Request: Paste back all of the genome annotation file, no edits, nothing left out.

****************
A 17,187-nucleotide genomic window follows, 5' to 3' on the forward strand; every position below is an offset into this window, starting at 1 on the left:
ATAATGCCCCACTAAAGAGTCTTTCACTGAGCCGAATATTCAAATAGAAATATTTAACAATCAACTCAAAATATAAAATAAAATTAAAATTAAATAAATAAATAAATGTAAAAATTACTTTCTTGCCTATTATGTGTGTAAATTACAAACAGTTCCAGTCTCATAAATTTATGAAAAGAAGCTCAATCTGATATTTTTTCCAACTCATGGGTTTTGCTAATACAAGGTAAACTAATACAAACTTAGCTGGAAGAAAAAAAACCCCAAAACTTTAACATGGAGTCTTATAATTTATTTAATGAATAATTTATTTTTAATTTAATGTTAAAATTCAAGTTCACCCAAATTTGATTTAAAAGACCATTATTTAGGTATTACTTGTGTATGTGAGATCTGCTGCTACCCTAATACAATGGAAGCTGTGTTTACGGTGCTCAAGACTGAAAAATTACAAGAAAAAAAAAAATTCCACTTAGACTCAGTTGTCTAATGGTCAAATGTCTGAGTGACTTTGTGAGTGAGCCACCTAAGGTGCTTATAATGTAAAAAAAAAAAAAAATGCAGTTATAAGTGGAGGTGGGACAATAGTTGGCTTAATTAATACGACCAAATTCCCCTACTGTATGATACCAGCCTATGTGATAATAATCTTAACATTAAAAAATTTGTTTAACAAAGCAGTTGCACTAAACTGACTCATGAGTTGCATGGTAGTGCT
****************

A 17,187-nucleotide genomic window follows, 5' to 3' on the forward strand; every position below is an offset into this window, starting at 1 on the left:
ATAATGCCCCACTAAAGAGTCTTTCACTGAGCCGAATATTCAAATAGAAATATTTAACAATCAACTCAAAATATAAAATAAAATTAAAATTAAATAAATAAATAAATGTAAAAATTACTTTCTTGCCTATTATGTGTGTAAATTACAAACAGTTCCAGTCTCATAAATTTATGAAAAGAAGCTCAATCTGATATTTTTTCCAACTCATGGGTTTTGCTAATACAAGGTAAACTAATACAAACTTAGCTGGAAGAAAAAAAACCCCAAAACTTTAACATGGAGTCTTATAATTTATTTAATGAATAATTTATTTTTAATTTAATGTTAAAATTCAAGTTCACCCAAATTTGATTTAAAAGACCATTATTTAGGTATTACTTGTGTATGTGAGATCTGCTGCTACCCTAATACAATGGAAGCTGTGTTTACGGTGCTCAAGACTGAAAAATTACAAGAAAAAAAAAAATTCCACTTAGACTCAGTTGTCTAATGGTCAAATGTCTGAGTGACTTTGTGAGTGAGCCACCTAAGGTGCTTATAATGTAAAAAAAAAAAAAAATGCAGTTATAAGTGGAGGTGGGACAATAGTTGGCTTAATTAATACGACCAAATTCCCCTACTGTATGATACCAGCCTATGTGATAATAATCTTAACATTAAAAAATTTGTTTAACAAAGCAGTTGCACTAAACTGACTCATGAGTTGCATGGTAGTGCT